In Friday's trading gas for weekend and Monday delivery gained ground, but the market was split between broad gains at most market points from the Midwest east and weakness in the Rockies, Pacific Northwest and California.
Overall, the market added 6 cents to $2.83. Futures prices notched a second day of losses and went into the weekend with April off 2.7 cents to $2.786 and May down 2.6 cents to $2.803. April crude oil expired at $45.72/bbl, up $1.76.
Traders on the West Coast noted flush conditions and a return to more normal conditions following a heat wave last weekend. "This weekend its back to normal, and this weekend in the Pacific Northwest and California you will get some wind, and there is still some solar," said Jeff Richter, principal with GPS Energy, a Portland, OR-based gas and power consulting firm.
"SoCal [Border and Citygates] is always on the offer on a weekend because there is not enough demand and there is so much renewable generation that gas just gets backhauled to the Rockies or the Desert Southwest or points east. Also, you have so much gas coming in from Canada and BC into Sumas, that it's just a long market.
"Operators just don't need the gas, since storage deficits are not low. SoCal, it seems, pushes out an OFO every other day saying not to nominate any more gas than necessary," Richter said.
Long market indeed. Gas at Malin for weekend and Monday delivery shed a dime to $2.45, and gas at the PG&E Citygates fell 8 cents to $2.97. At the SoCal Citygates, parcels came in 18 cents lower at $2.52, and SoCal Border was quoted at $2.54, down 8 cents.
Deliveries on El Paso S Mainline shed 8 cents to $2.55, and gas at Northwest Sumas proved the exception to the rule adding a nickel to $2.23.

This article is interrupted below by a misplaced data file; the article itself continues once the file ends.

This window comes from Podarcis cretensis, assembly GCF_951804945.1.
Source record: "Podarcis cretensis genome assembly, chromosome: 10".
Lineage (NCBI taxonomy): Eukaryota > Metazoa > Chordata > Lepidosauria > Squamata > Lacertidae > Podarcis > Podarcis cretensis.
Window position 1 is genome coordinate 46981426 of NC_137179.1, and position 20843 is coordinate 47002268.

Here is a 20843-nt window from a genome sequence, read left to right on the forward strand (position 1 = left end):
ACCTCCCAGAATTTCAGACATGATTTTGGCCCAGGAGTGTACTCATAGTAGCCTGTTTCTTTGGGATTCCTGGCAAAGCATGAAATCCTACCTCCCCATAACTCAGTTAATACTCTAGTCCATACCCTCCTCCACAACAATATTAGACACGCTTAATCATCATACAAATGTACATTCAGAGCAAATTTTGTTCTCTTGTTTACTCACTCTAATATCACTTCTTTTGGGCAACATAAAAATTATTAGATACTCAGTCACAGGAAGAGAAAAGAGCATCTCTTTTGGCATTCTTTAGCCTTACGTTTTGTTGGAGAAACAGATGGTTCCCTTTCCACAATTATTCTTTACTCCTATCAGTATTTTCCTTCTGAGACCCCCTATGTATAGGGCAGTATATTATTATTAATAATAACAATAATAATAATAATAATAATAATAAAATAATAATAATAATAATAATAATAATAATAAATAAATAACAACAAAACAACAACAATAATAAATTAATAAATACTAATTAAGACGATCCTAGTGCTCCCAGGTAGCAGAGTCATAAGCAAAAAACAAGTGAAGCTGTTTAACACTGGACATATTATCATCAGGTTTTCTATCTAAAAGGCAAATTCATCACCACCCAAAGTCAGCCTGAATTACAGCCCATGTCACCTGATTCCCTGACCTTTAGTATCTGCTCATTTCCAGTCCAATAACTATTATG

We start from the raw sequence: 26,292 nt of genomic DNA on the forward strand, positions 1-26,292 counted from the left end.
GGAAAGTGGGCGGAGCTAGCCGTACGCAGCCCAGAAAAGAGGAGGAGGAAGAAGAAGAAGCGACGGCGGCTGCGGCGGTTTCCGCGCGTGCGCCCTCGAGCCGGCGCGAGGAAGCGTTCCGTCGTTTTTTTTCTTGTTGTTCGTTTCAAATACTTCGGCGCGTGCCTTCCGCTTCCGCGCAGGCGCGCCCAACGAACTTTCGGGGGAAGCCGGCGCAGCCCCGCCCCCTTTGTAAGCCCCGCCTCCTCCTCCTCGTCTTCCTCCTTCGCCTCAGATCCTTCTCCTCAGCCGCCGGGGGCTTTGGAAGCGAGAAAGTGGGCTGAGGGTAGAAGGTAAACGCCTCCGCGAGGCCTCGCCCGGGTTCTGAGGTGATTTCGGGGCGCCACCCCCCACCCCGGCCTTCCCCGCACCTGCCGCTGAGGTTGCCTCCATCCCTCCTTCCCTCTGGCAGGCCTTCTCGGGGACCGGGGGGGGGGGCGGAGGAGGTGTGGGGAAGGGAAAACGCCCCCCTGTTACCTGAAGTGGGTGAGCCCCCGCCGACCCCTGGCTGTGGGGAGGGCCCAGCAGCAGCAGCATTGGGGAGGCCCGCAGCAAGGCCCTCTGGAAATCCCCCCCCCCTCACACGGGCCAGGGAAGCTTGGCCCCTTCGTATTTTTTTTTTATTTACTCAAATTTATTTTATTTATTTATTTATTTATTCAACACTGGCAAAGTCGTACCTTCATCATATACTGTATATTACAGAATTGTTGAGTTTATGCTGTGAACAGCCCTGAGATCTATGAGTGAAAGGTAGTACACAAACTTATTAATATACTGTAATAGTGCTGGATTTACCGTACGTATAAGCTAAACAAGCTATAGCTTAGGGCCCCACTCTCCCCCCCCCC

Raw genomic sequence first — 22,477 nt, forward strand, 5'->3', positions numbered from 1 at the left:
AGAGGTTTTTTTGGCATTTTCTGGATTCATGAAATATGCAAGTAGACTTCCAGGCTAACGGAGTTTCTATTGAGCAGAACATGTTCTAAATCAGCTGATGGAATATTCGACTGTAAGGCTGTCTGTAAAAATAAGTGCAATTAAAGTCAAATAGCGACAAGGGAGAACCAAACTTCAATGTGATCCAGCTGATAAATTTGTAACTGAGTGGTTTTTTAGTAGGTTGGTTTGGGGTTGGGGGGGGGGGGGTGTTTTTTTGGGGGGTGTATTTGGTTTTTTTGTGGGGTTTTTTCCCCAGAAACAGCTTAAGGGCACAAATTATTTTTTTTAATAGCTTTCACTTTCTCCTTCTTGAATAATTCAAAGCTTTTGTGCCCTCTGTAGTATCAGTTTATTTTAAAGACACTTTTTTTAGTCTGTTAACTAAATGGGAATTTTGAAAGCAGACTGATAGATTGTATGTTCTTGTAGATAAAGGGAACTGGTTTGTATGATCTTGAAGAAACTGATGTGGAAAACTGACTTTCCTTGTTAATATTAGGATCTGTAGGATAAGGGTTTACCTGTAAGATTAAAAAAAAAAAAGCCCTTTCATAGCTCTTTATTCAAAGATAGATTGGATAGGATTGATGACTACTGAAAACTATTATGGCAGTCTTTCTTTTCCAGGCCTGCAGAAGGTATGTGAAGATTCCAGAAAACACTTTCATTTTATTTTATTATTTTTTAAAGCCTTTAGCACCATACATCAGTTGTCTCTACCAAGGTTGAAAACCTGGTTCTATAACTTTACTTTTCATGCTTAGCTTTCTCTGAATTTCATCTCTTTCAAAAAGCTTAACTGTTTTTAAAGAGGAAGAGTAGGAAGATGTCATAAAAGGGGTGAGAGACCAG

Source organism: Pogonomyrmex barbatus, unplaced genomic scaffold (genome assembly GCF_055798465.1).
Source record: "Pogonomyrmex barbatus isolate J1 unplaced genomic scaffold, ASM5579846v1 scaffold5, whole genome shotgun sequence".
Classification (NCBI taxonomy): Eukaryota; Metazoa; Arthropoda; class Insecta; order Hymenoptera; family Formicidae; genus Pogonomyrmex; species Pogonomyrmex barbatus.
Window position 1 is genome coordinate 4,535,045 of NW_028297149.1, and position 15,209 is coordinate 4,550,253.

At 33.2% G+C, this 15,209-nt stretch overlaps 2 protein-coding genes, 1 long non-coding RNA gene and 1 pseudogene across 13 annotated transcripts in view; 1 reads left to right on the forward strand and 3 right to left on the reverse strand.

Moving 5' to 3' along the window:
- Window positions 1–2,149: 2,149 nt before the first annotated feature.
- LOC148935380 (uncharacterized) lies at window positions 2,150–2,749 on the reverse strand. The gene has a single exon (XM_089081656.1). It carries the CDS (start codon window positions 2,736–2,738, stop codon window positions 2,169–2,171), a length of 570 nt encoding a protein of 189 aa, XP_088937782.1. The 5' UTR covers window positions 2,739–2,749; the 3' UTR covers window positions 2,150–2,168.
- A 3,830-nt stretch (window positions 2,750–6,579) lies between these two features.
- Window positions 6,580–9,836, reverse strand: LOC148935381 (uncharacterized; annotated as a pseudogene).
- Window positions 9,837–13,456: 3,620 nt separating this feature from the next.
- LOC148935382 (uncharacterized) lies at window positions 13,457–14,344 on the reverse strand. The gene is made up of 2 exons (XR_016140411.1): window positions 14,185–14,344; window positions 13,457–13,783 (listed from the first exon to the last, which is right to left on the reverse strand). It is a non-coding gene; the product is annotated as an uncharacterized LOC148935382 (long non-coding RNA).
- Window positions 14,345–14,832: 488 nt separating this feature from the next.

Forward prices at PG&E Citygates are quoted well above $3. According to the NGI's Forward Look, PG&E April, May and June are $3.073, 3.102 and 3.144, respectively. Northwest Sumas is quoted at $2.264, $2.256 and $2.324, for April, May and June.
The Rockies felt the effects of plump West Coast supplies as well. Weekend and Monday deliveries to the Cheyenne Hub shed 2 cents to $2.43, and gas on CIG fell a dime to $2.33. Packages on Northwest Wyoming Pool changed hands 11 cents lower at $2.33, and deliveries to Opal skidded 10 cents to $2.42. Gas at El Paso non Bondad was down 7 cents to $2.45.
Prices for weekend and Monday gas at Northeast points exhibited their typical volatility posting multi-dollar gains as peak power prices rose. Monday peak power at the New York ISO's western delivery point (Zone A) rose $7.17 to $44.67/MWh, and Monday peak power at the PJM West terminal gained a penny to $50.86/MWh.
Deliveries to Algonquin Citygates rose $2.98 to $10.49, and gas on Tennessee Zone 6 200 L gained $3.55 to $10.17. Gas on Iroquois Waddington came in a nickel higher at $3.51.
Forecasters see periods ahead of cooler than normal temperatures interspersed with episodes of moderate warming. MDA Weather Services in its Friday morning six- to 10-day outlook said, "The key feature in this period will be an area of low pressure tracking from the Midwest to off the East Coast by mid-period. This storm will aid in the deepening of a trough over the East in the second half, allowing for a resurgence of below-normal temperatures in the East.
"Temperatures, however, briefly moderate to slightly above normal levels along the East Coast on day seven prior to turning colder on day eight. The pattern amplifies during the second half, with a rebuilding of the upper levels over the West. This will bring a more intense coverage of 'aboves' to the West at that time."